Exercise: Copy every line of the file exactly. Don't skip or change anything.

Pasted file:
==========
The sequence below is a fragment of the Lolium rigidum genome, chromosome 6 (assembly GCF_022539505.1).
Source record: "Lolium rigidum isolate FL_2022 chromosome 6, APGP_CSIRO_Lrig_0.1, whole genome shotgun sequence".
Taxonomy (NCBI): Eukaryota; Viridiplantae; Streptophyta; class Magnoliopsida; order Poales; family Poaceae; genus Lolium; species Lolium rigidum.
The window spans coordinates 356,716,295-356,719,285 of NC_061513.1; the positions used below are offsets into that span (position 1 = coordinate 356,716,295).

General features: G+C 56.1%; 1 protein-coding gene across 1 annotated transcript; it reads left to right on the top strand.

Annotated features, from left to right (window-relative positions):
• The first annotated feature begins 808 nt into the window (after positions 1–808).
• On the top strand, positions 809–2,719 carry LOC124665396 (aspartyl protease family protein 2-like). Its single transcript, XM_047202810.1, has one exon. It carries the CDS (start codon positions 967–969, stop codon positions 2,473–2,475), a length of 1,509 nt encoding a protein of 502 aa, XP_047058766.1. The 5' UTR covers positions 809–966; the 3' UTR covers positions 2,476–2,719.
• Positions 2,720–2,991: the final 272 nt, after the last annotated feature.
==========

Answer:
The sequence below is a fragment of the Lolium rigidum genome, chromosome 6 (assembly GCF_022539505.1).
Source record: "Lolium rigidum isolate FL_2022 chromosome 6, APGP_CSIRO_Lrig_0.1, whole genome shotgun sequence".
Taxonomy (NCBI): Eukaryota; Viridiplantae; Streptophyta; class Magnoliopsida; order Poales; family Poaceae; genus Lolium; species Lolium rigidum.
The window spans coordinates 356,716,295-356,719,285 of NC_061513.1; the positions used below are offsets into that span (position 1 = coordinate 356,716,295).

General features: G+C 56.1%; 1 protein-coding gene across 1 annotated transcript; it reads left to right on the top strand.

Annotated features, from left to right (window-relative positions):
• The first annotated feature begins 808 nt into the window (after positions 1–808).
• On the top strand, positions 809–2,719 carry LOC124665396 (aspartyl protease family protein 2-like). Its single transcript, XM_047202810.1, has one exon. It carries the CDS (start codon positions 967–969, stop codon positions 2,473–2,475), a length of 1,509 nt encoding a protein of 502 aa, XP_047058766.1. The 5' UTR covers positions 809–966; the 3' UTR covers positions 2,476–2,719.
• Positions 2,720–2,991: the final 272 nt, after the last annotated feature.